Techniques for fertility preservation in patients with breast cancer.
ABSTRACT To outline the risks of infertility from breast cancer treatment, and to illustrate current techniques in preserving fertility in breast-cancer patients who wish to become pregnant after treatment is concluded.
Breast cancer often affects women of reproductive age. Although treatment is effective, cytotoxic chemotherapy causes ovarian reserve depletion, whereas hormonal therapy necessitates a delay in pregnancy, resulting in infertility. Patients of reproductive age should be referred to fertility specialists to explore methods of fertility preservation upon diagnosis. The best established method of fertility preservation is embryo cryopreservation, although investigational techniques such as, oocyte and ovarian tissue cryopreservation, may hold potential. Embryo cryopreservation involves ovarian stimulation to retrieve oocytes in-vitro fertilization prior to freezing. Techniques for the cryopreservation of unfertilized oocytes are under investigation. Successful pregnancies have resulted in breast cancer patients after treatment, without obvious compromise in their risk of recurrence or death from breast cancer.
Ovarian stimulation with retrieval of ooctyes for in-vitro fertilization remains the best known option for fertility preservation in women with early stage breast cancer whose risk of fertility may be compromised by adjuvant chemotherapy.
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ABSTRACT: Gonadal function was assessed in 89 patients after chemotherapy for Hodgkin's disease (HD). Thirty-seven patients had received mechlorethamine, vinblastine, prednisolone, and procarbazine (MVPP) and 52 patients, a hybrid combination of chlorambucil, vinblastine, prednisolone, procarbazine, doxorubicin, vincristine, and etoposide (ChIVPP/EVA). Fifty men (MVPP, n = 21; ChIVPP/EVA, n = 29) with a median age of 26 years (range, 16 to 54) and 39 women (MVPP, n = 16; ChIVPP/EVA, n = 23) with a median age of 30 years (range, 15 to 47) were studied at a median of 30 months (range, 4 to 83) following chemotherapy. Semen analysis showed azoospermia in 35 of 37 men, and increased serum follicle-stimulating hormone (FSH) levels in this group confirmed severe germinal epithelial damage. Analysis of pretreatment semen in 28 men showed azoospermia in one, oligospermia in four (sperm count < 20 x 10(6)/mL), and a normal sperm count in the remaining 23. In the women, 26 of 34 (76%) with a regular menstrual cycle before commencing chemotherapy became amenorrheic following treatment. Menses returned in 10 women, who had a median age of 25 years (range, 21 to 34), and there were two pregnancies in this group. In the other 16, with a median age of 36 years (range, 27 to 47), amenorrhea persisted and premature ovarian failure was confirmed by increased serum gonadotrophins and reduced estradiol (E2) concentrations. Of the original eight women in whom menses were maintained following treatment, two subsequently developed amenorrhea and the clinical and biochemical features of an early menopause. In total, 18 of 34 women (53%) required hormone replacement therapy for chemotherapy-induced ovarian failure. There was no statistically significant difference in the frequency or severity of gonadal dysfunction between MVPP- and ChIVPP/EVA-treated patients. We conclude that both of these chemotherapy schedules cause substantial damage to gonadal function in both sexes.Journal of Clinical Oncology 01/1995; 13(1):134-9. · 18.04 Impact Factor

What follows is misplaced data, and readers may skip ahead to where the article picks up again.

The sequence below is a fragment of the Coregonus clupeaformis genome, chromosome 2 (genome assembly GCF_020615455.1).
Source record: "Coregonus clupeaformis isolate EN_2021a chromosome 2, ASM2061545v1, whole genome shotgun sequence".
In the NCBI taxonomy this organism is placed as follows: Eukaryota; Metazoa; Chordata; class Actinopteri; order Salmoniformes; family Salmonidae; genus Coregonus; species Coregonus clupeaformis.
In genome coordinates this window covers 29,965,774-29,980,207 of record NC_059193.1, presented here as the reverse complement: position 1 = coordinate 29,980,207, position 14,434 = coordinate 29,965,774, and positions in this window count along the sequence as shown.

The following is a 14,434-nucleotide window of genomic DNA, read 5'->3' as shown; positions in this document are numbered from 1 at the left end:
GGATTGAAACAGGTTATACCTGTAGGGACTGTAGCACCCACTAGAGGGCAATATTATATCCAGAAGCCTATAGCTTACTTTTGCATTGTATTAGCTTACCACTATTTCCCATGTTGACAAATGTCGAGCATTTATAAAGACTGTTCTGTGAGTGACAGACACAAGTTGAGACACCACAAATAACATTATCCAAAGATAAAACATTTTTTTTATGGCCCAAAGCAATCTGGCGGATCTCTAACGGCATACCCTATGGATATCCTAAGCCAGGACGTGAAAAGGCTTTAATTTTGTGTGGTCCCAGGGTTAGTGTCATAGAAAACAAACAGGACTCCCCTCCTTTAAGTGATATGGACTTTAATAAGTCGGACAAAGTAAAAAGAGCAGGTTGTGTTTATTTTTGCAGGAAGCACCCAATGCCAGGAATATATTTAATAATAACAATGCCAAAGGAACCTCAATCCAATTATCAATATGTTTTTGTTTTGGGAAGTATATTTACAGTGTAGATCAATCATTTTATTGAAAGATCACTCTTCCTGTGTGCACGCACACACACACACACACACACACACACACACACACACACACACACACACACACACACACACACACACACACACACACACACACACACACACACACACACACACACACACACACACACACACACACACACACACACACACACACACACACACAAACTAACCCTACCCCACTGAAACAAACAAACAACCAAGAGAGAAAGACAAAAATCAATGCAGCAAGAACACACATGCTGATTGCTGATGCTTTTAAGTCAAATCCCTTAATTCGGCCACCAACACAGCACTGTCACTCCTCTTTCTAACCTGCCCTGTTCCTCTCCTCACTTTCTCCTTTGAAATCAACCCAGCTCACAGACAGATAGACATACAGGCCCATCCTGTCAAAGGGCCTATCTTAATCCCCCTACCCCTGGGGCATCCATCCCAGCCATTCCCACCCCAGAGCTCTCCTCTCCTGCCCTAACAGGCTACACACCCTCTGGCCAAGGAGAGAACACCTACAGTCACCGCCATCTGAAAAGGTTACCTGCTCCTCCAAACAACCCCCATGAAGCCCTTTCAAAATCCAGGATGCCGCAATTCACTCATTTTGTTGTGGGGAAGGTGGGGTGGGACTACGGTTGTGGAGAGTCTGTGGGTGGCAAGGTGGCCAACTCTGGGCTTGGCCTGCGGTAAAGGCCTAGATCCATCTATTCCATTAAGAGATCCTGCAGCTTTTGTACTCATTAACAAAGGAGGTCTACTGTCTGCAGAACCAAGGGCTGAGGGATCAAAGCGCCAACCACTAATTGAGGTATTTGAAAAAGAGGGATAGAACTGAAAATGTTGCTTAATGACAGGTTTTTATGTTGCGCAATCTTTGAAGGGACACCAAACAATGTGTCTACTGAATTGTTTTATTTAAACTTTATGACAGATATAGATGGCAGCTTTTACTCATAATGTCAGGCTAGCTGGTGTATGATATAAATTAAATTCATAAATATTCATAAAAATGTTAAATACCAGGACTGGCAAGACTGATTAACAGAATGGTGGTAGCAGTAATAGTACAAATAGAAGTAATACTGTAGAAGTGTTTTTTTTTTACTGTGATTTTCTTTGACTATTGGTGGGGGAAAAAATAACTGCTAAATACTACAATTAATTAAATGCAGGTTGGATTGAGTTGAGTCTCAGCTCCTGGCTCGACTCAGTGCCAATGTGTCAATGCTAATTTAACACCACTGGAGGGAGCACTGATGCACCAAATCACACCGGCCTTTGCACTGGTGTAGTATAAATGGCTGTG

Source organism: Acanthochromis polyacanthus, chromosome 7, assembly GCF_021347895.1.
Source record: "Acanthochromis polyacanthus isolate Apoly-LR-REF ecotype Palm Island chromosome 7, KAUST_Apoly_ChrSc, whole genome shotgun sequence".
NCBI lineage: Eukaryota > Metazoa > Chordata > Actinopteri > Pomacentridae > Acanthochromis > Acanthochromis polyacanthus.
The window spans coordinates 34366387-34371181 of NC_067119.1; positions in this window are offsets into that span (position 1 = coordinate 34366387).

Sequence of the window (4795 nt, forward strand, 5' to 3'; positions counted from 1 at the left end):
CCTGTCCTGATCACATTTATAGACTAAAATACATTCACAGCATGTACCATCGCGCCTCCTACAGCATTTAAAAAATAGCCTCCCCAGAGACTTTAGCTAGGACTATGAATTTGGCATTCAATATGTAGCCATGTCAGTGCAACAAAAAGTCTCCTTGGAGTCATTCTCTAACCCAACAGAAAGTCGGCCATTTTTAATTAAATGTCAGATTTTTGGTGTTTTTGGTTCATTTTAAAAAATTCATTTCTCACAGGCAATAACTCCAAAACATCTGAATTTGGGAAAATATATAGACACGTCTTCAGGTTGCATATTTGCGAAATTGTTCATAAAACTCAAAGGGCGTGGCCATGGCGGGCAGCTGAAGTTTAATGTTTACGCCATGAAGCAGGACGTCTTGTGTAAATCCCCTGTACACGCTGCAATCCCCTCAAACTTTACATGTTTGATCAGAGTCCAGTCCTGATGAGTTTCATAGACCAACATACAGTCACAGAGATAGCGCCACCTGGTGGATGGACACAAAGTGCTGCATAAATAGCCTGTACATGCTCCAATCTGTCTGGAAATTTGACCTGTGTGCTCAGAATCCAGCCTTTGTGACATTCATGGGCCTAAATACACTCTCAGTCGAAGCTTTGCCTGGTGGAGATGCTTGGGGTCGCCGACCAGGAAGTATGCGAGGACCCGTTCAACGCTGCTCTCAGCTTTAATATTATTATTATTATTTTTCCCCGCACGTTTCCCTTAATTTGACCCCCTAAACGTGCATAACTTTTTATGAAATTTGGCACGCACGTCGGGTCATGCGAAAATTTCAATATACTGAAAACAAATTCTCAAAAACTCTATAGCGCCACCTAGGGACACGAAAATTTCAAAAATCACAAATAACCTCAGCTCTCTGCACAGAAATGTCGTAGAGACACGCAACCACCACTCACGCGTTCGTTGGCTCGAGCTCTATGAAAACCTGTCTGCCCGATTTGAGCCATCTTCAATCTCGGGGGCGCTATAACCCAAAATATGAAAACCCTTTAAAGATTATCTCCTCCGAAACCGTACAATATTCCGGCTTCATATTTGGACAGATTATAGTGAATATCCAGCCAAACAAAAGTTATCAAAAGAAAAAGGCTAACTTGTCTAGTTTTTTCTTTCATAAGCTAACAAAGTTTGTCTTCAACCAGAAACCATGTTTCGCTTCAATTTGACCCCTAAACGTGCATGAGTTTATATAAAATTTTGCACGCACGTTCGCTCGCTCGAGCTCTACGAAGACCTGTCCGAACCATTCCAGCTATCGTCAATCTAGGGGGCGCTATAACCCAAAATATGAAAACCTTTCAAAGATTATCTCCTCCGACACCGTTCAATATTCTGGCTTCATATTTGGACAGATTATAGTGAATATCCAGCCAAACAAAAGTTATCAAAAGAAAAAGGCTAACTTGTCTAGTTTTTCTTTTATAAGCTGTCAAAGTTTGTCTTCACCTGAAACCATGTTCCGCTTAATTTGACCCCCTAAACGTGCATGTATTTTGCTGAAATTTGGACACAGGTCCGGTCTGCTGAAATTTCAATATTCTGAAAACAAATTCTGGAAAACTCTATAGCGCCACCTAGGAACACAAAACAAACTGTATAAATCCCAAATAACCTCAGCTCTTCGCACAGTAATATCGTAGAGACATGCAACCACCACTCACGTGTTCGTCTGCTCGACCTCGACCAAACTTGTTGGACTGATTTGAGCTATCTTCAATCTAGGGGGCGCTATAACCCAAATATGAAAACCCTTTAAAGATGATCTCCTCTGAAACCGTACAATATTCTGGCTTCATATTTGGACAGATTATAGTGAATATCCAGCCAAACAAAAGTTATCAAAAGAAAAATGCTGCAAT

- New England Journal of Medicine 07/2000; 342(25):1919. · 51.66 Impact Factor
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ABSTRACT: To correlate ovarian pathology findings with the indications for surgery, age, initial breast cancer stage, prior therapy for breast cancer, and current status of disease. We reviewed the charts of women with breast cancer who underwent oophorectomy at a single institution during the period 1987-1993. Two hundred thirty women were identified. The indications for oophorectomy were divided into three groups: 1) incidental, with no ovarian symptoms; 2) therapeutic oophorectomy for treatment of metastatic breast cancer; and 3) patients with adnexal or pelvic mass. Ovarian pathology was classified as benign, metastasis from breast primary, or primary ovarian or tubal malignancy. Eighty-nine women underwent oophorectomy incidental to pelvic surgery; one patient had metastatic breast cancer present in the ovaries and three patients had a clinically unsuspected ovarian or tubal primary cancer. Twenty patients had bilateral oophorectomy as therapy for metastatic breast cancer, and five of 20 (25%) had metastatic breast cancer to the ovaries. One hundred twenty-one women with a preoperative diagnosis of adnexal or pelvic mass underwent oophorectomy (unilateral or bilateral). Sixty-one (50%) had a benign process. Sixty patients were found to have a malignant neoplasm, including 44 new ovarian or tubal primary cancers and 16 with metastatic mammary cancer. Patients who present with new findings of an adnexal or pelvic mass are more likely to have a new ovarian or tubal malignancy than metastatic breast cancer, by a ratio of 3:1. These patients require complete evaluation; one should not assume that the adnexal or pelvic mass represents metastatic disease from the breast primary cancer.Obstetrics and Gynecology 10/1994; 84(3):449-52. · 4.80 Impact Factor